to enter some local tournaments as well. In order to pay for the tournaments, Case relies on his local sponsors. While his sponsors have been great and have already provided support, Case said he always welcomes new businesses to support them and he strives for it to be mutually beneficial.

“What we do for them is we say ‘Look, we don’t expect you to get nothing, we’re going to actively and aggressively advertise for you,’” Case said. ‘“If you pay enough, you’re going to get on the front of our jerseys. If you pay a little less, that’s fine, we’re still going to make sure you’re still on our website, on our Facebook page and on our field banners that we’re going to have printed up. We’re going to tell everybody we can think of that these guys are helping us out, these guys are actually contributing to the youth and their community.’”

So far, Case has formed two teams under the FFC banner, a boys under-14 team and a boys under-16 team. He hopes to form a girls team in the future along with a premier team, which is one level above club soccer and would allow for further travel.

The teams are comprised almost entirely of kids from Montcalm and Ionia counties. Case said he feels good about the talent on the teams, especially the under-14 team, and expects them to perform well from the start.

“The most important goal is that we develop these teams to the point where next season in the fall, especially this U-14 team, they’re able to come in and compete for the State Cup,” Case said.

Fifteen-year-olds Brayden Spitler, left, and Harrison Case, right, execute the four-corners drill in sync with each other during their recent practice. All five of the regular practice drills at the Fenwick Football Club’s practice focus on ball control and coach Case makes sure that every player has a ball at their feet at all times.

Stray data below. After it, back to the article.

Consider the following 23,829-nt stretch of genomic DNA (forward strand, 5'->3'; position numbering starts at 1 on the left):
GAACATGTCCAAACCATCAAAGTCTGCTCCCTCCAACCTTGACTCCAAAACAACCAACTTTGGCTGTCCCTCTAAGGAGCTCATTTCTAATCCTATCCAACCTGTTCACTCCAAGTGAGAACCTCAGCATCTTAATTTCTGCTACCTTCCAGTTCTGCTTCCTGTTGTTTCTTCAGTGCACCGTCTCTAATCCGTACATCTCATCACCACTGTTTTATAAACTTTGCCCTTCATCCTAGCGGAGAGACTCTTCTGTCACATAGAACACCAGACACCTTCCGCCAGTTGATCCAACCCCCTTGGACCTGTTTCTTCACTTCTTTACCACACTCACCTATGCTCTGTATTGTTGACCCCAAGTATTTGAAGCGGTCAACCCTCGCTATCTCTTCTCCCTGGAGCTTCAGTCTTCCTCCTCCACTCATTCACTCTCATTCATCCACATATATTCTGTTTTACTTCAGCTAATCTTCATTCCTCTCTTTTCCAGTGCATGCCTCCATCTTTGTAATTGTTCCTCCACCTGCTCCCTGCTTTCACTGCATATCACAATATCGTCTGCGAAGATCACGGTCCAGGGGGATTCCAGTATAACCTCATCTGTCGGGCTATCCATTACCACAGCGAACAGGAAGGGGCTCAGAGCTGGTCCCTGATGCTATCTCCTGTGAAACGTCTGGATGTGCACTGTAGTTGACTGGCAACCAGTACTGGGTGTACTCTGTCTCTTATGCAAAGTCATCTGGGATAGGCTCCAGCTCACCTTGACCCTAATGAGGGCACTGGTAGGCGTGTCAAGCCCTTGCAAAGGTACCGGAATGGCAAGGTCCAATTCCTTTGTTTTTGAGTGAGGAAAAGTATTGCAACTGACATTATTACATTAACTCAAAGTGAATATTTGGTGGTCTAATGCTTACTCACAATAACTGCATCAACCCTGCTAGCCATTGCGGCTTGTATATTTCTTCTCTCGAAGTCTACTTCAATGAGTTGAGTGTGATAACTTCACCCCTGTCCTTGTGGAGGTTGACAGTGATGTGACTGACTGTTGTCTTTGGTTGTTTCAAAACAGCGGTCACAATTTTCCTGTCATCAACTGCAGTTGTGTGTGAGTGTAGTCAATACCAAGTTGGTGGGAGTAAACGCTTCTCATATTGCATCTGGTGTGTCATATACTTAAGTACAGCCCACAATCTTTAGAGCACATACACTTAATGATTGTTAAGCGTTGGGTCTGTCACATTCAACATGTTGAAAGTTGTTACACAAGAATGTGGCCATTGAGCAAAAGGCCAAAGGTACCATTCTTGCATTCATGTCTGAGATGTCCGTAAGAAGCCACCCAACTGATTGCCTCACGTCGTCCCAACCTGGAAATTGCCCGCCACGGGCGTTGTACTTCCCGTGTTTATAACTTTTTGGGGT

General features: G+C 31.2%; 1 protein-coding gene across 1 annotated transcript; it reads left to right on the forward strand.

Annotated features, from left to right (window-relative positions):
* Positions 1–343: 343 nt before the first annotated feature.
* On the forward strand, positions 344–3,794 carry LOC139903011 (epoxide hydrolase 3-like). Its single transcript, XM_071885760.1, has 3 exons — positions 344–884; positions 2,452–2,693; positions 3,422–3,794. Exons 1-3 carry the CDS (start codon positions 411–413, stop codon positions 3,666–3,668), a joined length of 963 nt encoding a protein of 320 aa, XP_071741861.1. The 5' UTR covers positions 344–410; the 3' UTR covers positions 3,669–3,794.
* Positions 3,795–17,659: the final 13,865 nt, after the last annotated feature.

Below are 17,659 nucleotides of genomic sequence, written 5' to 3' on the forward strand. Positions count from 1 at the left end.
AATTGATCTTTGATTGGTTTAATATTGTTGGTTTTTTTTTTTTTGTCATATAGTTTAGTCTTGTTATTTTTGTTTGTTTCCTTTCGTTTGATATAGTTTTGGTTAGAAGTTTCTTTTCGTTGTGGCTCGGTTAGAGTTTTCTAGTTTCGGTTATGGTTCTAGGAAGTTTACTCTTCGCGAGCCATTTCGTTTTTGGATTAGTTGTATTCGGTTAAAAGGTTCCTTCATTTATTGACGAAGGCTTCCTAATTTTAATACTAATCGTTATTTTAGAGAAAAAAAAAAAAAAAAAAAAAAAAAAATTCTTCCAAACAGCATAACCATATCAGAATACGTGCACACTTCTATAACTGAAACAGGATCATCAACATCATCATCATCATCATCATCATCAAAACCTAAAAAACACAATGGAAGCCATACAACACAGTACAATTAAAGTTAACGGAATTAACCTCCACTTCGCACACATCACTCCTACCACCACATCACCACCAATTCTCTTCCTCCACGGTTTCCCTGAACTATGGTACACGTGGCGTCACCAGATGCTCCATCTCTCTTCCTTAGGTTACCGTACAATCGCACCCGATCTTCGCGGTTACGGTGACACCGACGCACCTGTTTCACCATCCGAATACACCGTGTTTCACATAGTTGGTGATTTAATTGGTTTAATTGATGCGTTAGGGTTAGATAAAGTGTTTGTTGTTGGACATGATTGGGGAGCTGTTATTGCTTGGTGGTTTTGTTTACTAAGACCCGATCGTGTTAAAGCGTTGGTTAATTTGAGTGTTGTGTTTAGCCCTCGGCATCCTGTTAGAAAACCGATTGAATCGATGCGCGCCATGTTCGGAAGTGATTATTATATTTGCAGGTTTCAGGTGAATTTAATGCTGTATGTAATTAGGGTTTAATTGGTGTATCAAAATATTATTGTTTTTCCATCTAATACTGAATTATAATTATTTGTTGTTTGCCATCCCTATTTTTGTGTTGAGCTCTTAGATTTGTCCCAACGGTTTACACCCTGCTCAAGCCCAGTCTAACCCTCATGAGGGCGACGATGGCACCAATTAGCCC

The Michigan State Youth Soccer Association State Cup is essentially what a postseason tournament would be for a club level team such as the FFC. While Case said they don’t plan on participating in it this year for logistical reasons, he believes it is an attainable goal to compete for it in the near future.

“That’s a huge goal because they’re a select team, and in the state cup, it’s everybody, it’s an open tournament,” he said. “I think we have a U-14 team here that’s really good, way better than people know because they’ve been a team that should be in club that’s been stuck in rec.”

As they are a new club, expectations are still in the early stages of developments for the FFC and their upcoming season. One team member, Ben Russel, a freshman at Greenville High School, said he wants people to know the Fenwick Football Club name.